American Schools Have Spent Just Seven Percent of Latest COVID Relief Funds

by Eric Lendrum

 

Over one year after the United States Congress passed the “American Rescue Plan,” the vast majority of school districts that were awarded relief funds have spent less than ten percent of that money.

According to the Washington Free Beacon, approximately $122 billion of the overall $1.9 trillion bill was designated for school districts that were determined to be in distress and in need of relief funds. But of that $122 billion, only about 7 percent has been spent in total across all the school districts nationwide that received some handouts.

For example, the Los Angeles Unified School District, which received over $2.5 billion, “has yet to spend a penny” of the federal funds, as reported by the Wall Street Journal. The New York City Public Schools district remains “behind target” on spending its awarded funds.

The American Rescue Plan overall earmarked about 20 percent of its school aid specifically for programs aimed at combating the setbacks in learning caused by the use of “remote” learning systems during the coronavirus lockdowns. But many schools have used that money to pay teachers’ salaries, such as Fairfax County Public Schools spending $32.7 million in teachers’ bonuses after the 2020-2021 academic year. The district also spent at least $500,000 on an online tutoring program meant to help students catch up on the learning they missed out on during COVID.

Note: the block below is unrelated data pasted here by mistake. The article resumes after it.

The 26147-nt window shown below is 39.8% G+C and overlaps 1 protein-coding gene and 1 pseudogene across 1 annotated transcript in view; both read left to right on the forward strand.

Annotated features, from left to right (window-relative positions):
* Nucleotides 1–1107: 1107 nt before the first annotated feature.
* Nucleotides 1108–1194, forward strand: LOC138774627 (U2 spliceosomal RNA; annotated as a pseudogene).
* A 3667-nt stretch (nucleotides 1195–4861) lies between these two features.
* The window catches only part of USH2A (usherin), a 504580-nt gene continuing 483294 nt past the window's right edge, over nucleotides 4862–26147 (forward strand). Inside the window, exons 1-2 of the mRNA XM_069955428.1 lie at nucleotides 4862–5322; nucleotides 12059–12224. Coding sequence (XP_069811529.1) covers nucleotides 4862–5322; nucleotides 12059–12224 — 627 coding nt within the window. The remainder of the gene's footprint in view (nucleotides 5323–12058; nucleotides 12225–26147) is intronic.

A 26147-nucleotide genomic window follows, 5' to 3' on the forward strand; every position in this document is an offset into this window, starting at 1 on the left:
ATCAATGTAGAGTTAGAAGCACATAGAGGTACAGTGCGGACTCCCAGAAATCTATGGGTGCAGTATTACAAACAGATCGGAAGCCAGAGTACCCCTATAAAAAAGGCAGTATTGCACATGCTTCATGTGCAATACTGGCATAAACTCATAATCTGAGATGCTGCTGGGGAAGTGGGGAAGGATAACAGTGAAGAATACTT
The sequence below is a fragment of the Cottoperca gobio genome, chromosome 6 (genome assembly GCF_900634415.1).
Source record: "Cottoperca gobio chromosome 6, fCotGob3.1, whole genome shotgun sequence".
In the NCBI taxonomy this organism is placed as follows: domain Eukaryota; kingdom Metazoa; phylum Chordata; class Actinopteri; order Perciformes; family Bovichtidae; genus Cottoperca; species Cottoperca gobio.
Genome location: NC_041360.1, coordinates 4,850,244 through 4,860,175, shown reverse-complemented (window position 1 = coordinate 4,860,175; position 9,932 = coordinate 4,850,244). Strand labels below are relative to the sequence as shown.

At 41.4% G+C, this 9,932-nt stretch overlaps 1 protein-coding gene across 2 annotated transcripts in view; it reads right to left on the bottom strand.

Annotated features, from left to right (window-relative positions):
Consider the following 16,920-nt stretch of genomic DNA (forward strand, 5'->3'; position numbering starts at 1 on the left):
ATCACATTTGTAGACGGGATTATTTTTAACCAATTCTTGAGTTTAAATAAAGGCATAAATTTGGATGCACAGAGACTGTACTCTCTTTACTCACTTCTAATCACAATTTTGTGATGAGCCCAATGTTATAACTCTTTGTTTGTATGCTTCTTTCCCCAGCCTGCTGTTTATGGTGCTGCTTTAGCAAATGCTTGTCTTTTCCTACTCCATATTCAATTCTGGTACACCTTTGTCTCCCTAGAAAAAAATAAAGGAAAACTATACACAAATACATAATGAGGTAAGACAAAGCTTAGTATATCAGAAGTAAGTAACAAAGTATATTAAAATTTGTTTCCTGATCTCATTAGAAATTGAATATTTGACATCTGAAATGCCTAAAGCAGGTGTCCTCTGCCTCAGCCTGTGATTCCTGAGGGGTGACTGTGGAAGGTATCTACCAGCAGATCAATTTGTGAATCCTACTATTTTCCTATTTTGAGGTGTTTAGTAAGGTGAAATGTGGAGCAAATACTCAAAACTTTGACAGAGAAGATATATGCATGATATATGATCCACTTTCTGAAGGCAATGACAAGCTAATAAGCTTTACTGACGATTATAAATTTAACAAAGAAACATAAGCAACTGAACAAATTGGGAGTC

Parental rights’ advocates have warned that there is little to no accountability over where or how the money is spent. Amy Carney, a candidate for school board in Scottsdale, Arizona, has described the federal education funds as simply “a big experiment.” Carney pointed out that some schools have used the funds to hire radical, far-left groups like Panorama Education, which focuses on teaching students sexually explicit material and incorporating transgenderism into curriculum.

“I just think that we need people to get involved in their local schools and figure out what their money is being spent on,” Carney said. “The money needs to go to address real learning loss.”

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Eric Lendrum reports for American Greatness. 

 

 

 

 


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